Since section 15 of chapter 329 of the Laws of 1991 pertains to the financing of federally-aided municipal street and highway projects and applies notwithstanding any general or special law, it appears intended to supersede inconsistent provisions of Highway Law, §§10(34-a) and 80-b.  The reference in section 15 to the "municipal share of the total project cost not eligible for repayment" makes clear that the portion of the non-federal share of the total project cost in excess of the amount to be repaid by the Thruway Authority is a municipal charge. The use of the word "repayment" in section 15 also clearly implies that the municipality, in the first instance, must make an expenditure in the amount of the repayment. Therefore, notwithstanding the contrary provisions of section 80-b, section 15 implies that municipalities are required to pay the full non-federal share of the cost of federally-aided street and highway projects, subject to partial reimbursement by the Thruway Authority. Since section 15 contains no provision to the contrary, this amount must be paid to the Comptroller pursuant to sections 80-b and 10(34-a).

Local Finance Law, §10.00(a) generally authorizes a municipality to contract indebtedness for any municipal object or purpose set forth in Local Finance Law, §11.00(a), if the municipality is authorized by law to expend money for or to accomplish the object or purpose. Local Finance Law, §11.00(a) provides that:

[w]here a municipality is authorized by law to pay to the state or a county all or a part of the cost of a capital improvement, the period of probable usefulness determined in this paragraph for a like capital improvement shall be the period of probable usefulness for the municipality's share of the cost of such capital improvement.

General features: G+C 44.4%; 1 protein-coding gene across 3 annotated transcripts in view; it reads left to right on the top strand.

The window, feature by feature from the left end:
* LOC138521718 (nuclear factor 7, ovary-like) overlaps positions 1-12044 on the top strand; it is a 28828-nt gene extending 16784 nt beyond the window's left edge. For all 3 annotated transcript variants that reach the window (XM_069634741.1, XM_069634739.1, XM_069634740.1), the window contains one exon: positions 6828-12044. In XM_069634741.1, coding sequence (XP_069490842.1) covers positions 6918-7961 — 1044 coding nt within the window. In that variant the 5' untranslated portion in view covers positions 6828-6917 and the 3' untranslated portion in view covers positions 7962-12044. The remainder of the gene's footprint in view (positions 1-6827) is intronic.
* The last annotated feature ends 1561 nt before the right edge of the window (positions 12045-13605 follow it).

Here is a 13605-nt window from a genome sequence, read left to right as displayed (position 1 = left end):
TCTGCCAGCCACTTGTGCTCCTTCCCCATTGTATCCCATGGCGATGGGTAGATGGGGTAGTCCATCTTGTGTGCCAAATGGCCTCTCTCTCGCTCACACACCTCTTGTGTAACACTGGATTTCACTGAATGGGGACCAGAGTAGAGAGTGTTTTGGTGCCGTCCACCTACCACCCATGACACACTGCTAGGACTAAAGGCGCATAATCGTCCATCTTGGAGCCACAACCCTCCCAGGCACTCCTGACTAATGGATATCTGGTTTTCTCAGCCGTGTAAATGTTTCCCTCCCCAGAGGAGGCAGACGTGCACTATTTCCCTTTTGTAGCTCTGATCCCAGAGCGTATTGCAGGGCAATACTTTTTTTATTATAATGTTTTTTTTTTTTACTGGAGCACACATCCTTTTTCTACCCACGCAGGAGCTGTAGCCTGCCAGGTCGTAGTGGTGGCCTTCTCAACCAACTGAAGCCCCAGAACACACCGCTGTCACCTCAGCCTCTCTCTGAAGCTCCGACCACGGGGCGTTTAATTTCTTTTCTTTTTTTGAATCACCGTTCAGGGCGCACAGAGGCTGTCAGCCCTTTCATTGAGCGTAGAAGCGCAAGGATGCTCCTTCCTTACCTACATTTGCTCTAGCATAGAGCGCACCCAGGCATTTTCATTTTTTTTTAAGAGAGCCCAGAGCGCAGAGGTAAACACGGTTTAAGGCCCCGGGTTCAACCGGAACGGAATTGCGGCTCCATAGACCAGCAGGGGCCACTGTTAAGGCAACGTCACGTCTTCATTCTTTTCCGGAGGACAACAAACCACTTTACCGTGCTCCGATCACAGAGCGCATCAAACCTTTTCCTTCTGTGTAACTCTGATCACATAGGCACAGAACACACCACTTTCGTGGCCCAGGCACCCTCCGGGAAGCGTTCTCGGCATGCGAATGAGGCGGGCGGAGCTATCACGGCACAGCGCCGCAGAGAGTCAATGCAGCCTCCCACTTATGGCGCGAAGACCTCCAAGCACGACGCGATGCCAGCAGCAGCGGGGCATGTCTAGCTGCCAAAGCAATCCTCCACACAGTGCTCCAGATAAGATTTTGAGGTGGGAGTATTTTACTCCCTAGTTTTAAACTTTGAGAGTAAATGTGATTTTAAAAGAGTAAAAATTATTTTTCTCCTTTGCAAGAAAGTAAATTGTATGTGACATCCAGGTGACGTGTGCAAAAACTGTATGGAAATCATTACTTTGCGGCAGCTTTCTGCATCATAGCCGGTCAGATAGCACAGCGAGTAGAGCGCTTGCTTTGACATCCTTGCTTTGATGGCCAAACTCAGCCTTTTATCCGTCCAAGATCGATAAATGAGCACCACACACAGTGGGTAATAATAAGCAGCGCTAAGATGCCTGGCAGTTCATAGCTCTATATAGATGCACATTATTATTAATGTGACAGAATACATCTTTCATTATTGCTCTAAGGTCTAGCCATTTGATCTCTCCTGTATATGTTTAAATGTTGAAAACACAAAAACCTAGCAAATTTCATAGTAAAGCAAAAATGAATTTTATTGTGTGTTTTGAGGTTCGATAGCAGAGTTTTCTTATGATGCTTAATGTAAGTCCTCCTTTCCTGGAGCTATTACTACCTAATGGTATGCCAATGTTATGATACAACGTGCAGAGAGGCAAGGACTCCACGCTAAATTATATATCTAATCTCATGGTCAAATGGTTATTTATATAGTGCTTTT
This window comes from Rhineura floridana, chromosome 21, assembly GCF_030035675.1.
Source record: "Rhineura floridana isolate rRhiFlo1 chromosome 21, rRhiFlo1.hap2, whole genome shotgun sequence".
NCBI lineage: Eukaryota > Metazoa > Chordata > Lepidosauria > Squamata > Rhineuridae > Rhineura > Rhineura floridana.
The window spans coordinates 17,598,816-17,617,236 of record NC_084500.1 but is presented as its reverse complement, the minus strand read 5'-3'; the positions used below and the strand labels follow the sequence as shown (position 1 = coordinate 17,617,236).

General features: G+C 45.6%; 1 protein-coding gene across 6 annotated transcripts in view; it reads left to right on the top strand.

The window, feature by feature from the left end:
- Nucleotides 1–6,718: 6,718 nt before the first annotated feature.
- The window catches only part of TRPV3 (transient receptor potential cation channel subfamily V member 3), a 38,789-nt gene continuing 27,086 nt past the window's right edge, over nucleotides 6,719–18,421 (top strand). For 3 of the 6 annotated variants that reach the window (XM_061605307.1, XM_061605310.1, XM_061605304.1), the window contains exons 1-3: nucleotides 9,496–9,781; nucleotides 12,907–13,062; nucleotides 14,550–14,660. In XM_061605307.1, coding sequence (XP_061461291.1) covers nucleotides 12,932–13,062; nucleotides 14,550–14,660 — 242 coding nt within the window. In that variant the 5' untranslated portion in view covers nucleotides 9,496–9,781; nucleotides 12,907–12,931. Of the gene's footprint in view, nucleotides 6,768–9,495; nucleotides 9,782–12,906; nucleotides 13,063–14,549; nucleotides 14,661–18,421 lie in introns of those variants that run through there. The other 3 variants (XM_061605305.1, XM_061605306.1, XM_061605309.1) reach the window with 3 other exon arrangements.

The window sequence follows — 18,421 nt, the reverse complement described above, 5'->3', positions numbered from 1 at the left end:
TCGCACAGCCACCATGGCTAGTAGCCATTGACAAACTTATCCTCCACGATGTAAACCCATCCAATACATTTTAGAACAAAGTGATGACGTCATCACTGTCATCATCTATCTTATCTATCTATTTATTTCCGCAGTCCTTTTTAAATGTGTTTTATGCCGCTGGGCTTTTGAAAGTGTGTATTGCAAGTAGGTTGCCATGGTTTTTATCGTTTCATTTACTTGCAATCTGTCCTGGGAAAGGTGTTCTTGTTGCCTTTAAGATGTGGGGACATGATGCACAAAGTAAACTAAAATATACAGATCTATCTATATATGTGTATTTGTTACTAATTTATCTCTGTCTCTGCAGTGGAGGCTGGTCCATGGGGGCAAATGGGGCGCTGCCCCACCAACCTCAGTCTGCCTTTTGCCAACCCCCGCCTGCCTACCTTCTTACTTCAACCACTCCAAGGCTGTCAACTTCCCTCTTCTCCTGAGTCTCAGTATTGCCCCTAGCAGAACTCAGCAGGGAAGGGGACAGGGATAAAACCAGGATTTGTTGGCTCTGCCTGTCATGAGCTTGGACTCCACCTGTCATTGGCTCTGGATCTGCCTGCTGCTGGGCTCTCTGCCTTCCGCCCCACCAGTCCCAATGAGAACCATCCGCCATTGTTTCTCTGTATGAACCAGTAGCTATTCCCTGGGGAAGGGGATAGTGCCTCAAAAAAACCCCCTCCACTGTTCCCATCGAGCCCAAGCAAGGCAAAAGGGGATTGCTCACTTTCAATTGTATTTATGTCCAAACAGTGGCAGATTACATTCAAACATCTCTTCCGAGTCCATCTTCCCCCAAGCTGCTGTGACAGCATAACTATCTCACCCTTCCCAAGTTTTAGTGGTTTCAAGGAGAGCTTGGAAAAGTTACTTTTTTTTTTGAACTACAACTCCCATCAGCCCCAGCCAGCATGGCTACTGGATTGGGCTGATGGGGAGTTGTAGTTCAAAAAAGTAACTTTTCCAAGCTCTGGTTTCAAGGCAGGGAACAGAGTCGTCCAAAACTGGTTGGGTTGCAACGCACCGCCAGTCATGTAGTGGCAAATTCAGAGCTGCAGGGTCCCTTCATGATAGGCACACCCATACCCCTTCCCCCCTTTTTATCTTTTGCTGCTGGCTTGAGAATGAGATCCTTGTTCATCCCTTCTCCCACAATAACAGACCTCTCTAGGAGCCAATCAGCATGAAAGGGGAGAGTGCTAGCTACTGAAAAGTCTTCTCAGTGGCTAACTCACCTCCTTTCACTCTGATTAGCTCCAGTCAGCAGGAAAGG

The purpose of this provision is to clarify the period of probable usefulness for a municipality's share of the cost of a capital improvement undertaken by the State or a county (see Governor's Bill Jacket for L 1951, ch 142, Memorandum of Department of Audit and Control). Thus, reading sections 10.00(a) and 11.00(a) together, when a municipality is authorized to contract indebtedness to finance a capital improvement and to pay to the State all or a portion of the cost of the improvement, the municipality may contract indebtedness for the purpose of financing its share of the cost of the improvement for a period not to exceed the period of probable usefulness established for a like capital improvement.

A city is authorized to contract indebtedness to finance bridge improvements (see General City Law, §20[9]; Local Finance Law, §11.00[a][10]). Further, to obtain federal aid for such improvements, section 15 of Chapter 329 and Highway Law, §§10(34-a) and 80-b require a municipality to prepay to the Comptroller the full amount of the non-federal share of the total project cost. Under these circumstances, we believe that, for purposes of Local Finance Law, §11.00(a), the municipal share for which the city may issue obligations is the full amount of the non-federal share (cf. L 1992, ch 53, §6[a][i], as proposed in S.6753A/A.9153A, referring to ". . . any bonds, notes, or other obligations issued by such municipalities to provide for the non-federal share of the cost of . . . " federally-aided street and highway projects [emphasis supplied]). Although the city will ultimately be reimbursed for a portion of the non-federal share, we nonetheless believe that the prepayment requirement of section 15 of Chapter 329 and Highway Law, §§10(34-a) and 80-b clearly indicates that the municipal share, in the first instance, is the entire non-federal share.